There Are No Easy Answers…Kind Of

Like many Americans, I’ve been unable to keep my thoughts far away from Friday’s horrific events that occurred at Sandy Hook Elementary School.  I can’t remember a national event that has shaken me as this one has and that includes 9/11.  Perhaps it’s because I am now the parent of a 1st grader and this has made it much less hard to imagine something similar happening at any place in America, including Franklin, TN.  My wife and I have watched coverage whenever we can, which means we quickly turn the channel if our young children come into the room.  My mind’s yearning to know “why” has made me far too distracted and melancholy through the weekend.

The answer to the “why” question is simple: The world is broken.  It’s sick.  For those of us who live in the parts of it that afford comfortable lives, it’s easy to forget that fact.  And then the world has a seizure, like it did on Friday, and we’re reminded that not all is well.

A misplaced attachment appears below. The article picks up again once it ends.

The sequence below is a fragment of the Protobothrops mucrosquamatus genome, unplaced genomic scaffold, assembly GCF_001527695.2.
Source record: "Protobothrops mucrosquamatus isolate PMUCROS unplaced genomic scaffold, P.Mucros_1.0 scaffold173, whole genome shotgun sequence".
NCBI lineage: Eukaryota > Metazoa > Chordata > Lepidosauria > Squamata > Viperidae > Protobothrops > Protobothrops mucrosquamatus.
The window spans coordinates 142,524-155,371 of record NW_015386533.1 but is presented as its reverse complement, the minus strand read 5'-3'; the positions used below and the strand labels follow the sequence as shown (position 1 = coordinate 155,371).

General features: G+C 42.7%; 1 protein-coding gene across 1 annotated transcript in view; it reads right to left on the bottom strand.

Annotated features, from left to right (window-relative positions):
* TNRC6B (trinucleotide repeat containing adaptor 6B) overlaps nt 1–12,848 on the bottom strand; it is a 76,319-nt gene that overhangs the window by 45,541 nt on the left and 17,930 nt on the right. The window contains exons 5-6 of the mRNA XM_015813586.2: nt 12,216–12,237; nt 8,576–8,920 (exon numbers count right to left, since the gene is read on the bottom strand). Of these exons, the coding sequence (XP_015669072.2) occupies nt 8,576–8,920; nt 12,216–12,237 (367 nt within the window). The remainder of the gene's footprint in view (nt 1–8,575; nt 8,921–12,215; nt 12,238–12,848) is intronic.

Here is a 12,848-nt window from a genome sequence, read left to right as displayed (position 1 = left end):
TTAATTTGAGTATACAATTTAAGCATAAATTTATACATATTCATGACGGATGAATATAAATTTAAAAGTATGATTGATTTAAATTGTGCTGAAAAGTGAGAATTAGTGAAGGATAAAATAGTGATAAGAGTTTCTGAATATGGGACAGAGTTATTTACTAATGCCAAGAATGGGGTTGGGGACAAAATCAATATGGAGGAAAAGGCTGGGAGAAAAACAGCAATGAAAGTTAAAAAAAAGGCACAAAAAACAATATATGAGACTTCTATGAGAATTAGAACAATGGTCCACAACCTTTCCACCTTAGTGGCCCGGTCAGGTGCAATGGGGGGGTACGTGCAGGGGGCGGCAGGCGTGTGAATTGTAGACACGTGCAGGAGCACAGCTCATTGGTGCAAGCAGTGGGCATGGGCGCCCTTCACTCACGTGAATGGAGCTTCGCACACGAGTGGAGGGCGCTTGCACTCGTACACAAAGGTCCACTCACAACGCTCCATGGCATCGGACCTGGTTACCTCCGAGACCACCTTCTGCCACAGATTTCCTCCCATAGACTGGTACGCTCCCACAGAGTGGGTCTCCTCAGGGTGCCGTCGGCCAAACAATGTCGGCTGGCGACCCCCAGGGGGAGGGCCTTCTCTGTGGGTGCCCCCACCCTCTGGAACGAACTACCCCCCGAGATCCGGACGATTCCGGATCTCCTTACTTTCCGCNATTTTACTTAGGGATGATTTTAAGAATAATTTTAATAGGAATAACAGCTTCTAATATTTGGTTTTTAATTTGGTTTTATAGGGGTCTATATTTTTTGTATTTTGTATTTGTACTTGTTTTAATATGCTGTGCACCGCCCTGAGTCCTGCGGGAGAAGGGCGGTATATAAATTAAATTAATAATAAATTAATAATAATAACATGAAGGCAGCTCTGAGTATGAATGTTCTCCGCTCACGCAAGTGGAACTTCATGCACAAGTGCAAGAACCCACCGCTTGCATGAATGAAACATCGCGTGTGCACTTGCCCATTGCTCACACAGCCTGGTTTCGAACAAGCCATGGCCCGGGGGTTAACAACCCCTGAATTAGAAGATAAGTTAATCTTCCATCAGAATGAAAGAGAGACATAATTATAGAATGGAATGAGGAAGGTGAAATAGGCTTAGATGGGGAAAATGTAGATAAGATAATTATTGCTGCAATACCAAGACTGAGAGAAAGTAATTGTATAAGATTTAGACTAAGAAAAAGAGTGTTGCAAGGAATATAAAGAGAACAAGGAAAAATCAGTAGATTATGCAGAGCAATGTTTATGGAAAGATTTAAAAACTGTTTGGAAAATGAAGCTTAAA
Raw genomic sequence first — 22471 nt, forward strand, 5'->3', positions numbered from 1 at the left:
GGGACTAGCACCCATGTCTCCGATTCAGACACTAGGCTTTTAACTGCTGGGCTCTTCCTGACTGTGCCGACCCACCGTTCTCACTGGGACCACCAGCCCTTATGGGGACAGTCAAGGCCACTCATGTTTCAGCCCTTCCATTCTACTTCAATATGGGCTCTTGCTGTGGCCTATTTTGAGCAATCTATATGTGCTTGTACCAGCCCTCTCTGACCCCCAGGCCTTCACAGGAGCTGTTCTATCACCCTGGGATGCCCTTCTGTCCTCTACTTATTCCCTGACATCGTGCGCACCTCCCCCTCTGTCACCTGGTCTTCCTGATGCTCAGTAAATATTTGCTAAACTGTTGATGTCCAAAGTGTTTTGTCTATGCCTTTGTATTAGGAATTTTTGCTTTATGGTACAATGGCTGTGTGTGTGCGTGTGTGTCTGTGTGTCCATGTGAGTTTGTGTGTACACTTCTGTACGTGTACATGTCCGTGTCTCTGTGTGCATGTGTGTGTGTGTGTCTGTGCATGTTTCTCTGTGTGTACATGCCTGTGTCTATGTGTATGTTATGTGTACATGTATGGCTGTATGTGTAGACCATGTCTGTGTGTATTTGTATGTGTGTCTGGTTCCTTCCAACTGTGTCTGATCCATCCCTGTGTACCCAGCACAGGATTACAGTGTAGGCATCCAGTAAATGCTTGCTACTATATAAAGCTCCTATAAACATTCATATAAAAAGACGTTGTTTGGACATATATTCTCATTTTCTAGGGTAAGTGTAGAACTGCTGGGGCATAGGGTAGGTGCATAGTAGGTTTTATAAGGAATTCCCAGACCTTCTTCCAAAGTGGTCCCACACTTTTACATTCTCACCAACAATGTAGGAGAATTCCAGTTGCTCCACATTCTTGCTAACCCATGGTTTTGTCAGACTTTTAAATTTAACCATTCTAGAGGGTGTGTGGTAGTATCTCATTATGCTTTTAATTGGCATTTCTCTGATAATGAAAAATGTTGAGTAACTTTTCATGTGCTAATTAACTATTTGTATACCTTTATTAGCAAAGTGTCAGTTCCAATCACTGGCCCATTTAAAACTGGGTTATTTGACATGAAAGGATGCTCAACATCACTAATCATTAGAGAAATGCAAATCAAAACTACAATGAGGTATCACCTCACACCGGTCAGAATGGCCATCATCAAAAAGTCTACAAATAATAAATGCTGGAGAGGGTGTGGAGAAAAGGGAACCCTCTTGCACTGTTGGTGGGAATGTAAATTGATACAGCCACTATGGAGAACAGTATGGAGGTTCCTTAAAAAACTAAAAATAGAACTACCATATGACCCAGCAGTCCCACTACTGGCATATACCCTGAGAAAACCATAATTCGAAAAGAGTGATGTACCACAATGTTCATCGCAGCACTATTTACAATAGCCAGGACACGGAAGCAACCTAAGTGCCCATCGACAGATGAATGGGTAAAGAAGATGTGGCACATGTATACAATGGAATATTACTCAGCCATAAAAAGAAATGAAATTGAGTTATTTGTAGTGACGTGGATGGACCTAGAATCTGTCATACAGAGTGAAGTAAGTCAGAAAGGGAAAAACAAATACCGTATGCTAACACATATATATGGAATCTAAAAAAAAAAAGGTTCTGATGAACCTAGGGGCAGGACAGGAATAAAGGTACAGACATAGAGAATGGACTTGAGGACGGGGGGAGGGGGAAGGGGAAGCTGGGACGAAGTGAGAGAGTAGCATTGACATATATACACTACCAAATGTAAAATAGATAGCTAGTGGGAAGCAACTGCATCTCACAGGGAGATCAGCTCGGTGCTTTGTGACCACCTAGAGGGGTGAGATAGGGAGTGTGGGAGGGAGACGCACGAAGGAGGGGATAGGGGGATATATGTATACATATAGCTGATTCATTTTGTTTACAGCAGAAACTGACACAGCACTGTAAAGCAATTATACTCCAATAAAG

But the simple answer is one that’s been true for as long as we’ve been here.  The difficult answers are the ones more applicable to the here and now.  If you’ve watched the coverage or spoken with others about it or paid attention to social media, then there are many espousing their answers as to how to prevent something like this from happening again. We make it sound so simple: stricter gun control laws, arming teachers, more help for our mentally ill citizens, allowing prayer in public schools, etc.  As if any of these on their own is the answer.  They’re not.  The bitter pill to swallow is that an infinite amount of actions and decisions led to what happened on Friday.